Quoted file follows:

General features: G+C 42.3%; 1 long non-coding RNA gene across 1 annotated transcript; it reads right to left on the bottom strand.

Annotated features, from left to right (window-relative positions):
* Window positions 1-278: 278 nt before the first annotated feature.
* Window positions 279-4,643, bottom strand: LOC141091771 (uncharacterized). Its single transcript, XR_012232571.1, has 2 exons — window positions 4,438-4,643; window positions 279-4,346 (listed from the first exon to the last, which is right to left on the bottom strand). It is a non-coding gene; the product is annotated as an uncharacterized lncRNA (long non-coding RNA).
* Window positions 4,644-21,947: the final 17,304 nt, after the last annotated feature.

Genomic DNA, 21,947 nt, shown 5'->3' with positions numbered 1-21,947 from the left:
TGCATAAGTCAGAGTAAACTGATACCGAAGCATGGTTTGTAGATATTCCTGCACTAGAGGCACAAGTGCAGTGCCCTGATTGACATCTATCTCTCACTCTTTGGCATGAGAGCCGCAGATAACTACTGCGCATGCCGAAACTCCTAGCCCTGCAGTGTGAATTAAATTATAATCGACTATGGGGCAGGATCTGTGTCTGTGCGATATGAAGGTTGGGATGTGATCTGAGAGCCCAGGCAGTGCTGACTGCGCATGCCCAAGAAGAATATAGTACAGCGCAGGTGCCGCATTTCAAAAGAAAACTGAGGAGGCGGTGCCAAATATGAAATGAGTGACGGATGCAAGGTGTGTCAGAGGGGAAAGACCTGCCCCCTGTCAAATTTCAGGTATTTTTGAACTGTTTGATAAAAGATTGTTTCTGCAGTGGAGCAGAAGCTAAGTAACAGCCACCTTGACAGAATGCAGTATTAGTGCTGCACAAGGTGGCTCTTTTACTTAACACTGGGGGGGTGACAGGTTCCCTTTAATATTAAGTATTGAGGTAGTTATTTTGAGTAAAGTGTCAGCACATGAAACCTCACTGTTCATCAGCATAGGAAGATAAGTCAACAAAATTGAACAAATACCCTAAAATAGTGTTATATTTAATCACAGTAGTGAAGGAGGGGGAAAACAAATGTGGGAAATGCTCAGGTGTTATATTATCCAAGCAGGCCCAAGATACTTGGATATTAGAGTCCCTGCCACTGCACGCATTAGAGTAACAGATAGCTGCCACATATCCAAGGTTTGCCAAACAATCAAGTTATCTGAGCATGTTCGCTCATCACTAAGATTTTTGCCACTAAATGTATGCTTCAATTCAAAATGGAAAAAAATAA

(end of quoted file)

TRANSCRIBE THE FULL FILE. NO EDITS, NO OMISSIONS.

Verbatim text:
General features: G+C 42.3%; 1 long non-coding RNA gene across 1 annotated transcript; it reads right to left on the bottom strand.

Annotated features, from left to right (window-relative positions):
* Window positions 1-278: 278 nt before the first annotated feature.
* Window positions 279-4,643, bottom strand: LOC141091771 (uncharacterized). Its single transcript, XR_012232571.1, has 2 exons — window positions 4,438-4,643; window positions 279-4,346 (listed from the first exon to the last, which is right to left on the bottom strand). It is a non-coding gene; the product is annotated as an uncharacterized lncRNA (long non-coding RNA).
* Window positions 4,644-21,947: the final 17,304 nt, after the last annotated feature.

Genomic DNA, 21,947 nt, shown 5'->3' with positions numbered 1-21,947 from the left:
TGCATAAGTCAGAGTAAACTGATACCGAAGCATGGTTTGTAGATATTCCTGCACTAGAGGCACAAGTGCAGTGCCCTGATTGACATCTATCTCTCACTCTTTGGCATGAGAGCCGCAGATAACTACTGCGCATGCCGAAACTCCTAGCCCTGCAGTGTGAATTAAATTATAATCGACTATGGGGCAGGATCTGTGTCTGTGCGATATGAAGGTTGGGATGTGATCTGAGAGCCCAGGCAGTGCTGACTGCGCATGCCCAAGAAGAATATAGTACAGCGCAGGTGCCGCATTTCAAAAGAAAACTGAGGAGGCGGTGCCAAATATGAAATGAGTGACGGATGCAAGGTGTGTCAGAGGGGAAAGACCTGCCCCCTGTCAAATTTCAGGTATTTTTGAACTGTTTGATAAAAGATTGTTTCTGCAGTGGAGCAGAAGCTAAGTAACAGCCACCTTGACAGAATGCAGTATTAGTGCTGCACAAGGTGGCTCTTTTACTTAACACTGGGGGGGTGACAGGTTCCCTTTAATATTAAGTATTGAGGTAGTTATTTTGAGTAAAGTGTCAGCACATGAAACCTCACTGTTCATCAGCATAGGAAGATAAGTCAACAAAATTGAACAAATACCCTAAAATAGTGTTATATTTAATCACAGTAGTGAAGGAGGGGGAAAACAAATGTGGGAAATGCTCAGGTGTTATATTATCCAAGCAGGCCCAAGATACTTGGATATTAGAGTCCCTGCCACTGCACGCATTAGAGTAACAGATAGCTGCCACATATCCAAGGTTTGCCAAACAATCAAGTTATCTGAGCATGTTCGCTCATCACTAAGATTTTTGCCACTAAATGTATGCTTCAATTCAAAATGGAAAAAAATAA